My 3rd great-grandfather, William H. GRIFFIN, was born about 1820 in Wayne County, North Carolina. Wayne County is located east of I-95 and north of I-40. The county seat is Goldsboro. I have no conclusive evidence about the identity of William’s father.
The next I know about William is the 1850 census where he is listed as living in Marion, South Carolina with 2 small children (John and Mary), no wife, and 60-year old woman, Zilpha, who was probably his mother.
I don’t know anything about the mother of John and Mary, but I know William was married again soon after this 1850 census to my 3rd great –grandmother, Margaret PEARSON GRIFFIN. In October of 1851, William and Margaret’s first child, Flora Ann GRIFFIN was born. Flora was my 2nd great-grandmother. William and Margaret went on to have 9 or 10 more children after Flora.
In 1860 William and his family were living in Bennettsville in Marlboro County, South Carolina. According to census records, William was a blacksmith, which is highly unusual for my Carolina ancestors of that generation; most everyone else was a farmer.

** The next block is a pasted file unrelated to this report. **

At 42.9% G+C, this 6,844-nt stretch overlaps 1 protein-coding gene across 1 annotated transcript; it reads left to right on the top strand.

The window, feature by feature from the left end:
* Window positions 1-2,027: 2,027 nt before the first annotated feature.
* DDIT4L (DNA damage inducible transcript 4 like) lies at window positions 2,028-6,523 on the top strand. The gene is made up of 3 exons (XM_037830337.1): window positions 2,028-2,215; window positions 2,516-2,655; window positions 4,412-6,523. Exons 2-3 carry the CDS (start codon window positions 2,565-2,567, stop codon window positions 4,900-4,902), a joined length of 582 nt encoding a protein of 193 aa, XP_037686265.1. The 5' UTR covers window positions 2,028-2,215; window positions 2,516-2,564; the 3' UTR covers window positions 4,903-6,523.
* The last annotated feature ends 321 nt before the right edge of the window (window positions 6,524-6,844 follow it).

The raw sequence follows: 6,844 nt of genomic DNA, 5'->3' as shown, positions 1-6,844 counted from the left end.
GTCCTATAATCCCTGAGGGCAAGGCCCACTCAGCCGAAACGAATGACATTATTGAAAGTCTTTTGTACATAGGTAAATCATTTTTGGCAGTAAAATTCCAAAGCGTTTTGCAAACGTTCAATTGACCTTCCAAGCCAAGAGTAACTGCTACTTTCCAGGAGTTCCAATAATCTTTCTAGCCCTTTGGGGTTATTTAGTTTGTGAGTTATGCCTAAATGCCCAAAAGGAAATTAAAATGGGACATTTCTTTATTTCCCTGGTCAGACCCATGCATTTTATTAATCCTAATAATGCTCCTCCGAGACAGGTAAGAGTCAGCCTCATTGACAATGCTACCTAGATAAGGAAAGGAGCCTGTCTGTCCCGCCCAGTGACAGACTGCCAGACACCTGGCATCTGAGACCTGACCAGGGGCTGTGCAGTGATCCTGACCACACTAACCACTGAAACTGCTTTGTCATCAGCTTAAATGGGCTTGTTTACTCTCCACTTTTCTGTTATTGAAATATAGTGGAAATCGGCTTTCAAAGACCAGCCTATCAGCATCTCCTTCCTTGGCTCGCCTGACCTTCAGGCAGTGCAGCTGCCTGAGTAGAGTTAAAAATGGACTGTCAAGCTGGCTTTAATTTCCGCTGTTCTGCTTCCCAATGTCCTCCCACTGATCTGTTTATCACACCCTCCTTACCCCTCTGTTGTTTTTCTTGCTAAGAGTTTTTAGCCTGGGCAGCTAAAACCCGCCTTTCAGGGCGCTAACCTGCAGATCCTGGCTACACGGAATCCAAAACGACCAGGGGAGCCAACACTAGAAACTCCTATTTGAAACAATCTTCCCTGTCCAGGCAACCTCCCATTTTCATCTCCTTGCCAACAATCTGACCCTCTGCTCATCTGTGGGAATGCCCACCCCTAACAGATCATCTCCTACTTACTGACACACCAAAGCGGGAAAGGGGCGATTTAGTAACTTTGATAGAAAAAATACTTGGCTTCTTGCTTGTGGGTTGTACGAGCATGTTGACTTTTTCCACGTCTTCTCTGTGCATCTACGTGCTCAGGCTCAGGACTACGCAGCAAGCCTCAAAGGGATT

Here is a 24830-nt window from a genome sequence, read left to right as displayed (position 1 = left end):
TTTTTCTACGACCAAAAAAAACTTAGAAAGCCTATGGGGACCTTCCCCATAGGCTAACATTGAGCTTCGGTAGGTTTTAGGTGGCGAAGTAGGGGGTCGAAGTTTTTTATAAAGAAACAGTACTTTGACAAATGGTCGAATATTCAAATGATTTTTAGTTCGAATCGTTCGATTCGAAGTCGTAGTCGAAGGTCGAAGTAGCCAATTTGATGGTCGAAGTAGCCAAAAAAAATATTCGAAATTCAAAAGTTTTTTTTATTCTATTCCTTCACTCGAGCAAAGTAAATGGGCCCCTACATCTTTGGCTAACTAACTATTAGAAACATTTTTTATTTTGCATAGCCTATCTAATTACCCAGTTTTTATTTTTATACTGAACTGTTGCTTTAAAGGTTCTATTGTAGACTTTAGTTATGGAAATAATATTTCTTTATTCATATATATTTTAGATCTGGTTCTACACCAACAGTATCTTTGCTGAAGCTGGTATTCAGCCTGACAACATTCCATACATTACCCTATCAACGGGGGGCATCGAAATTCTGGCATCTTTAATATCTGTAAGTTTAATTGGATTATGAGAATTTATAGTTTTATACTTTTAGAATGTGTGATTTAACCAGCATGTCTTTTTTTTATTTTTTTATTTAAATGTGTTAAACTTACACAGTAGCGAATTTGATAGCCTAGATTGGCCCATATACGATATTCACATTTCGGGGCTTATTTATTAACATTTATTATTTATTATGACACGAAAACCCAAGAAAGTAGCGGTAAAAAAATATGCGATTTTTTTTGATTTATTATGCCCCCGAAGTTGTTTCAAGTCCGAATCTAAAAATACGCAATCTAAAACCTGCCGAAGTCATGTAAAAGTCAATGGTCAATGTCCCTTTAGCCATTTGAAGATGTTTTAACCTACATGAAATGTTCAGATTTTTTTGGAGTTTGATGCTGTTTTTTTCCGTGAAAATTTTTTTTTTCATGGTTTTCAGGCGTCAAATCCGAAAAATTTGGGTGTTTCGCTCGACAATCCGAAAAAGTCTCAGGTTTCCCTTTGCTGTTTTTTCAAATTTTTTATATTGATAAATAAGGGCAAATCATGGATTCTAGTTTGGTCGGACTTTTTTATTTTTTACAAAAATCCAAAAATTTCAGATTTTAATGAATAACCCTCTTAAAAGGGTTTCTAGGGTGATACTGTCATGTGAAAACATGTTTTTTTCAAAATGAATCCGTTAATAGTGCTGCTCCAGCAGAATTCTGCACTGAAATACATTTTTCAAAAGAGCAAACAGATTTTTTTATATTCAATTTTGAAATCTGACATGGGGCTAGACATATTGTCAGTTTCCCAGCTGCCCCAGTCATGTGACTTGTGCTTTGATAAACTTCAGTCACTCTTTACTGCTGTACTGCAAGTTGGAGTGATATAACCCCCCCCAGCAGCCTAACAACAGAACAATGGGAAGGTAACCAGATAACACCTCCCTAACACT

My grandmother, Flora Jane THOMAS MARTIN, said that William was a reverend. I haven’t found records to confirm that, so he may have been a lay preacher. According to another family historian, the family folklore handed down is that he was a Baptist minister.
In December 1861, William and his son, John, enlisted in the 24th SC Infantry. They were both assigned to Company B. William was immediately given the position as a commissioned officer – Second Lieutenant. He was 42 and John was 16.
On July 4, 1862, William resigned his commission and left the army. I don’t know what happened, but another family researcher speculates “that due to his age (42) William lacked the stamina and endurance required by his post. The fact that his resignation was readily accepted suggests he was over the normal age for required military service.
Most Southerners over age 40 served in the Home Guard, not in the regular army. Ordinary foot soldiers could not resign, they could only desert, and might be hung if captured. So William, at age 42, was definitely in a different category.”
In 1870, he and Margaret and some of the younger children are living in Brightsville, Marlboro County, South Carolina which is about halfway between Bennettsville, South Carolina and Hamlet, North Carolina.
William doesn’t appear in the 1880 census, and his youngest child was born in 1874, which says he probably passed away before 1875, in his mid-to-late 50’s. I suspect he’s buried somewhere in Marlboro County, but his grave has yet to be found.